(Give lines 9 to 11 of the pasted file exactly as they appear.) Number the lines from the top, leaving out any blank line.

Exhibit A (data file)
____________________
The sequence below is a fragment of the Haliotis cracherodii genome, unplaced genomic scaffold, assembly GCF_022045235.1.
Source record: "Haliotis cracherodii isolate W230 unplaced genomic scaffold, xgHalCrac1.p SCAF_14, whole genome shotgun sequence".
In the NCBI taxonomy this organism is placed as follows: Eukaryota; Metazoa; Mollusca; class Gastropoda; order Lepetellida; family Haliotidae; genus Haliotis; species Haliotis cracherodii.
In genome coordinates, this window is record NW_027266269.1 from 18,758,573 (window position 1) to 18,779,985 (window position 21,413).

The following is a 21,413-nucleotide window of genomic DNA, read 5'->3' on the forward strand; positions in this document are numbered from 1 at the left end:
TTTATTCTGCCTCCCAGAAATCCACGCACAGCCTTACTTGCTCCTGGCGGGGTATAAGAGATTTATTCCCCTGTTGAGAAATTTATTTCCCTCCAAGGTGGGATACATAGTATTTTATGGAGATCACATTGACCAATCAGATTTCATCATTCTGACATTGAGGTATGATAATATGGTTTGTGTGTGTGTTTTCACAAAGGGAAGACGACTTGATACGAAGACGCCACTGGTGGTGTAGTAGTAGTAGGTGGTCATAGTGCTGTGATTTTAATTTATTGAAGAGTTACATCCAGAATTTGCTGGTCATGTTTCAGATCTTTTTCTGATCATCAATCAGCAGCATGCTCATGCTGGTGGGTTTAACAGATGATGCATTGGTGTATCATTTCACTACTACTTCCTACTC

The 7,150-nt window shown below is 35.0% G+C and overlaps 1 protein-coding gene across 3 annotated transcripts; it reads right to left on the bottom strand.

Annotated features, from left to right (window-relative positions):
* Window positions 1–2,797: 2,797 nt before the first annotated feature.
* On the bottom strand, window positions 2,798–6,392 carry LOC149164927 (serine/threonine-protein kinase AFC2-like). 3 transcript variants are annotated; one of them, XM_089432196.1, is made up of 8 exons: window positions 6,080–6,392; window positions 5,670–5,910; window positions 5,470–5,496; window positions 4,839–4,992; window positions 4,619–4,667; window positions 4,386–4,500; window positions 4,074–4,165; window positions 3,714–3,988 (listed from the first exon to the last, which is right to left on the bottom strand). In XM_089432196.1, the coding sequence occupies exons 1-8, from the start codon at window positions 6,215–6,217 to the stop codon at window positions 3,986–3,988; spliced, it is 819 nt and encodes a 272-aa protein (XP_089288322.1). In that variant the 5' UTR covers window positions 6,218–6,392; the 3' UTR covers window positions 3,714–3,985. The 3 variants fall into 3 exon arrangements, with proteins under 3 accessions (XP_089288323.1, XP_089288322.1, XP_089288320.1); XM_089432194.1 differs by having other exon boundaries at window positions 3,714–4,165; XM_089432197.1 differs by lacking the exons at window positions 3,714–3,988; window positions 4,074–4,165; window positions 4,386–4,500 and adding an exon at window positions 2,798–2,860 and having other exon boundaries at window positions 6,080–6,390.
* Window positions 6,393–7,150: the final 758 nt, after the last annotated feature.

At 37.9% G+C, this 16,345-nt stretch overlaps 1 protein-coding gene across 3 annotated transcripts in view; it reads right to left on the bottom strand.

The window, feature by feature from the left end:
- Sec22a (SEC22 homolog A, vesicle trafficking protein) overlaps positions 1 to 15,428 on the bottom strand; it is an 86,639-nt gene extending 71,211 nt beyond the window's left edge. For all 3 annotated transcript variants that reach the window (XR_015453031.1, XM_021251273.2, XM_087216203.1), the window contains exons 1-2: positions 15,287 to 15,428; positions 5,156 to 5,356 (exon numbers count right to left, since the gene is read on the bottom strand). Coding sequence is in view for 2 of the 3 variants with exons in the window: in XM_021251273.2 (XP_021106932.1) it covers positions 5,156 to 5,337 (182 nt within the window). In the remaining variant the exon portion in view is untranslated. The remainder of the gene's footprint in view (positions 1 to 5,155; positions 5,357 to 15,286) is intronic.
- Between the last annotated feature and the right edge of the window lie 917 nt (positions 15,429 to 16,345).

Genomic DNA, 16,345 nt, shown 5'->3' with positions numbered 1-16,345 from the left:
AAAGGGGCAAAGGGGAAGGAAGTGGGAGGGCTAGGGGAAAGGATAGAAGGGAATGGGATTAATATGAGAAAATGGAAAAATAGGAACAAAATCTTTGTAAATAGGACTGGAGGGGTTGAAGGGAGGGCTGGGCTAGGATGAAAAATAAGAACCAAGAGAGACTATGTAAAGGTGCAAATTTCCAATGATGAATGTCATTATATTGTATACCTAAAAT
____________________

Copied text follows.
* Window positions 1–2,797: 2,797 nt before the first annotated feature.
* On the bottom strand, window positions 2,798–6,392 carry LOC149164927 (serine/threonine-protein kinase AFC2-like). 3 transcript variants are annotated; one of them, XM_089432196.1, is made up of 8 exons: window positions 6,080–6,392; window positions 5,670–5,910; window positions 5,470–5,496; window positions 4,839–4,992; window positions 4,619–4,667; window positions 4,386–4,500; window positions 4,074–4,165; window positions 3,714–3,988 (listed from the first exon to the last, which is right to left on the bottom strand). In XM_089432196.1, the coding sequence occupies exons 1-8, from the start codon at window positions 6,215–6,217 to the stop codon at window positions 3,986–3,988; spliced, it is 819 nt and encodes a 272-aa protein (XP_089288322.1). In that variant the 5' UTR covers window positions 6,218–6,392; the 3' UTR covers window positions 3,714–3,985. The 3 variants fall into 3 exon arrangements, with proteins under 3 accessions (XP_089288323.1, XP_089288322.1, XP_089288320.1); XM_089432194.1 differs by having other exon boundaries at window positions 3,714–4,165; XM_089432197.1 differs by lacking the exons at window positions 3,714–3,988; window positions 4,074–4,165; window positions 4,386–4,500 and adding an exon at window positions 2,798–2,860 and having other exon boundaries at window positions 6,080–6,390.
* Window positions 6,393–7,150: the final 758 nt, after the last annotated feature.